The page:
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We have a looming crisis in education. Teacher retention is an increasing issue in the UK.  Four out of every 10 new teachers quit within 5 years and recent reports by the National Audit Office says teachers leaving the profession has increased by 11 per cent in the last three years. So what can be done?

 

 

 

 

 

 

 

 

 

 

 

Although we clearly need change at the macro level what happens within individual schools matters to how people feel about working there. What leaders do determines whether school culture supports or undermines teacher motivation, resilience and retention. Based on research on wellbeing in education and also what we know motivates people here are suggestions that might make a difference.

1. Acknowledge teachers. Most are highly conscientious but rarely get thanks for the many little things they do every day. In one school the front page of the weekly newsletter is a note of thanks - to parents, cleaners or office staff as well as teachers. This has initiated a culture of noticing and gratitude, not only within the school gates but also in the local community.

2. It is overload that drives most teachers out of teaching. So help teachers prioritise. No-one can do everything to the best of their ability all the time without burning out. What needs high quality attention and what would be ‘good enough’?

3. Recognise that teachers have lives outside school - often with families who need attention and care. Heads can take a lead by being a role model. One CEO of a large corporate in Australia routinely goes home at 5pm to spend time with his children before bed. He often works at his computer afterwards but this gives permission to his staff to value time with their own families. When teachers do put in the extra hours during certain demanding periods perhaps have a social gathering afterwards to thank families for their support?

4. Build social capital. The quality of the teacher-student relationship is fundamental to effective education - but schools are ecologies so how staff relate to each other impacts on interactions in the classroom. Relational qualities such as respect, kindness and trust all exist in the micro-moments of everyday interactions. Head teachers need to pay attention to the relational culture of their school. Otherwise it is like having an aquarium you never clean - creatures thrash about but cannot thrive. Professional learning on relationship building can help, but modelling emotional literacy is the starting point. Good leadership is relational.

Try the ‘secret angel’ intervention. Teachers volunteer to put their names in a hat at the beginning of term and pull out another. They then keep a caring eye on that person during the term - making them a cup of tea, asking how they are doing, celebrating a birthday. It doesn’t take much but provides on-going social support and can make the difference between drop out or hanging in there.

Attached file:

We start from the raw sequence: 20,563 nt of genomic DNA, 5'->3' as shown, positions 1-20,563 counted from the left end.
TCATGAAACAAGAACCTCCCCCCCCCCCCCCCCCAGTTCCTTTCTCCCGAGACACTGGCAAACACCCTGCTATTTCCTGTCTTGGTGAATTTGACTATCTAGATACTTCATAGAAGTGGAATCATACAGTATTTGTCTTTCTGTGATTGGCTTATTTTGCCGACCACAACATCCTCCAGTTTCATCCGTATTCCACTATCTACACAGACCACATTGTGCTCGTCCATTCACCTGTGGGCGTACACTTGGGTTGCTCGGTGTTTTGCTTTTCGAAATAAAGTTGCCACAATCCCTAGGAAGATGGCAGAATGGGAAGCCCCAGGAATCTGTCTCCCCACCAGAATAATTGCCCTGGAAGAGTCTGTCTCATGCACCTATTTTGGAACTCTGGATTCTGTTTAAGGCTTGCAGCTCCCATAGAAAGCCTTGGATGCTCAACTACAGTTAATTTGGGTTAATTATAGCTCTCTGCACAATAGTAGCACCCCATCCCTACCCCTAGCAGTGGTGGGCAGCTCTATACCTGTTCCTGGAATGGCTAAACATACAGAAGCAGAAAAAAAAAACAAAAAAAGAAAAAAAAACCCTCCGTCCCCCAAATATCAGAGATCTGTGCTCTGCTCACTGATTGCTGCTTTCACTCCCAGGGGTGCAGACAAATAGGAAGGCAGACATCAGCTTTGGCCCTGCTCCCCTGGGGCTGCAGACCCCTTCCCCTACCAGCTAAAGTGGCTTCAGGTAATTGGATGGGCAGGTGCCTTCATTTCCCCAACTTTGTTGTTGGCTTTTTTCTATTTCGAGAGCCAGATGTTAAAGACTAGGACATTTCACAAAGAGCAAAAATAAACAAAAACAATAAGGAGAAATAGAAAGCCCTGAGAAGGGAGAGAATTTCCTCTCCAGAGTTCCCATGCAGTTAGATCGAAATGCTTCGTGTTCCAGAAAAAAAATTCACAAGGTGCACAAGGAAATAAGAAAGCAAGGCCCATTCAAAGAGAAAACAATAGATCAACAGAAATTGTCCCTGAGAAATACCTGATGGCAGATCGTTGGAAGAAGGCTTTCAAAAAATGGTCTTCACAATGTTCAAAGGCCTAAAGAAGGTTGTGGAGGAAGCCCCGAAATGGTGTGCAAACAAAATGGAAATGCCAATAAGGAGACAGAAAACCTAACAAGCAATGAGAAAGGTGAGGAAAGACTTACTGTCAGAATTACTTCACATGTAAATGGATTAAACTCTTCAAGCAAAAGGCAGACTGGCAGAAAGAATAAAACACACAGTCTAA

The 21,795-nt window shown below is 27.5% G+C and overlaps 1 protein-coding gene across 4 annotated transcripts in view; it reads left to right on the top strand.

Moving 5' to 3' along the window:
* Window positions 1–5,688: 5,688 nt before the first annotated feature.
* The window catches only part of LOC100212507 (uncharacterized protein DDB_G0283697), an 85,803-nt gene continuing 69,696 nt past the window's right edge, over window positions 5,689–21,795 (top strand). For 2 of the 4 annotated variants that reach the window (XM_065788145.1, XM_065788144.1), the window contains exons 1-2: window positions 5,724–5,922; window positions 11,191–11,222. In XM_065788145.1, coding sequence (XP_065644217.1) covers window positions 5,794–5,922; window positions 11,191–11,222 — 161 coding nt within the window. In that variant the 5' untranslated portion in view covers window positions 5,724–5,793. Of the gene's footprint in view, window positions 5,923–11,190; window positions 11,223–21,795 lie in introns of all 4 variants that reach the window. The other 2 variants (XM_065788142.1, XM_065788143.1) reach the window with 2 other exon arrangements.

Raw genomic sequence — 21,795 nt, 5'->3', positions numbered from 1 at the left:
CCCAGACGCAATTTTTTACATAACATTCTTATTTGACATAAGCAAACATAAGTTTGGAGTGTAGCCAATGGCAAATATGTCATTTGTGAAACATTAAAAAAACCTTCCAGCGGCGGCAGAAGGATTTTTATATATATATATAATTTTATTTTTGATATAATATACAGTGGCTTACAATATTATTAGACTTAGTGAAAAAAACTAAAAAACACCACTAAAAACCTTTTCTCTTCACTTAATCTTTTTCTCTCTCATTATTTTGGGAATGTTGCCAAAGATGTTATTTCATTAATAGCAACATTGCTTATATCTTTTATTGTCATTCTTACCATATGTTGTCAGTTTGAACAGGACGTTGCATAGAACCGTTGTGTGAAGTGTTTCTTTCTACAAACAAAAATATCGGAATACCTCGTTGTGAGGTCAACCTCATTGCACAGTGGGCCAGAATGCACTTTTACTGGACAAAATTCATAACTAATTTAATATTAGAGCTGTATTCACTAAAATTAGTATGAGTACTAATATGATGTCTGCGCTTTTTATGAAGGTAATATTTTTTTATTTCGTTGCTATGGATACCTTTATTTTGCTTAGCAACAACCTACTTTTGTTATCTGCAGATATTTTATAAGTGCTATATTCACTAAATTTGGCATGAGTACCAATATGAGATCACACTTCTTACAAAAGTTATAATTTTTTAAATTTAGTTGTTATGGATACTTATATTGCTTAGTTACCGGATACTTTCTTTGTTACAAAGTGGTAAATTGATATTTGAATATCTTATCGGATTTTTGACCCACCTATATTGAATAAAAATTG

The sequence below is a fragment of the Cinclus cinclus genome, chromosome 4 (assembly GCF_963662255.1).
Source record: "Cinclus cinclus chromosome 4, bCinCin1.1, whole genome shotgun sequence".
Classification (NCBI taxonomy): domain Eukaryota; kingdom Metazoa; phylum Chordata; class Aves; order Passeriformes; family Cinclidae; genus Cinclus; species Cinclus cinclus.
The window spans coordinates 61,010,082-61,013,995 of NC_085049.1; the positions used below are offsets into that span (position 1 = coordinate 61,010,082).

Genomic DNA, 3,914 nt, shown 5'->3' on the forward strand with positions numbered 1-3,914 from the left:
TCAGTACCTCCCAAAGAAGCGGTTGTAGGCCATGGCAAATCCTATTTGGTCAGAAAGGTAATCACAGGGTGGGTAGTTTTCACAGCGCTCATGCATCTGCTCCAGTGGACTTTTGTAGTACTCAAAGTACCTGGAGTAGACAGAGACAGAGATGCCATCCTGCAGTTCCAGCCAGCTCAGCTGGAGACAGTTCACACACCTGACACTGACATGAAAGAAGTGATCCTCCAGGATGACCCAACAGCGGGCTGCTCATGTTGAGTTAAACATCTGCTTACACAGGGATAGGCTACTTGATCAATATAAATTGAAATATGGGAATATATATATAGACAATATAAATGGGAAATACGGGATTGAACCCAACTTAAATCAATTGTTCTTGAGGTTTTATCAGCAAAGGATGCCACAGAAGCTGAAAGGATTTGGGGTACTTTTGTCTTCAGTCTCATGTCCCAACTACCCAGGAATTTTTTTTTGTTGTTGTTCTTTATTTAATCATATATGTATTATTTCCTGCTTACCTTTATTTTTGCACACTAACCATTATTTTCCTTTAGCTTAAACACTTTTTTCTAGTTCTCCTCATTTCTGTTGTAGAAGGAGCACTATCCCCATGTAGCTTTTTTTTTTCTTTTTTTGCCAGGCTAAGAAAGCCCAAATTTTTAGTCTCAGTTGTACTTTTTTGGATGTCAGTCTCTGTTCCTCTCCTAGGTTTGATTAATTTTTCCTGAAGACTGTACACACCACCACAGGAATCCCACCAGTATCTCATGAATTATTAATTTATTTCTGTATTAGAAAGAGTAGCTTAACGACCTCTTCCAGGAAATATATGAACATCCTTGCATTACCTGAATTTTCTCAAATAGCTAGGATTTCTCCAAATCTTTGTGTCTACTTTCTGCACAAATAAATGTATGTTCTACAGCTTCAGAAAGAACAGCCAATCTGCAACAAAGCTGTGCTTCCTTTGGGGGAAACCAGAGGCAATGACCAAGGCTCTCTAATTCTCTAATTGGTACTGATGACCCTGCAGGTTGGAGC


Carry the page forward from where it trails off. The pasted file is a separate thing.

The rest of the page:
5. Staff meetings are often not relevant to everyone. Time is such a valuable commodity in school. It needs to be clear what a meeting is for, who should come and why? Everyone needs to leave a meeting thinking it was a worthwhile use of time.

6. Give teachers a voice. This does not mean allowing the loudest or most negative to dominate. Mix everyone up and ask pairs or small groups to discuss pros and cons of new initiatives. One teacher said ‘I know the school executive have to make the final decision about things but it’s easier to go along with these if I feel I’ve been genuinely consulted’.

7. Encourage creativity and innovation. Teachers are invariably intelligent people with ideas. When all they are expected to do is go through a set curriculum and get reports done on time, it’s no wonder they decide that teaching is not for them. Schools that are places of learning and experiment are exciting. One idea worth considering is the ‘flipped classroom’ where pupils research a topic for homework on the internet or watch a video made by their teacher so come to school primed with knowledge and questions. The work in class is on understanding and application. This is proving an effective tool to engage students whose behaviour may otherwise be disruptive; another reason teachers opt out.

8. Share resources. Teachers often re-invent the wheel. The more sharing of resources the less preparation work for each individual and hence the reduction of overload. This is more likely to happen in a culture based on collaboration rather than competition.

9. Use a strengths based approach. Help everyone identify their particular strengths and then provide opportunities to use and develop these. Language in education is often focused on deficit and an expectation of homogeneity. The language of strengths, solutions and diversity is not only positive for pupils it is also motivating for teachers.

10. Raise the oxytocin! Stressed teachers are full of cortisol. This impacts on their cognitive functioning and can undermine mental health. Where there are opportunities for playfulness and laughing together this raises oxytocin. Oxytocin is mostly involved in reproductive functions but also fosters connectedness and reduces anxiety. One head teacher employs a masseuse once a month to do 10 minute massages for staff. This not only makes them feel valued it also raises oxytocin

11. Introduce #teacher5aday. Martyn Reah and group of teachers in Southern England have developed a twitter based network based on the National Economics Foundation Five Ways to Wellbeing Framework - Notice, Connect, Give, Keep Learning, Stay Active. They are helping each other stay upbeat - and in the profession!

 

Sue Roffey is an Adjunct Associate Professor in the School of Education at Western Sydney University and an international authority on issues of wellbeing in education. See www.sueroffey.com

 

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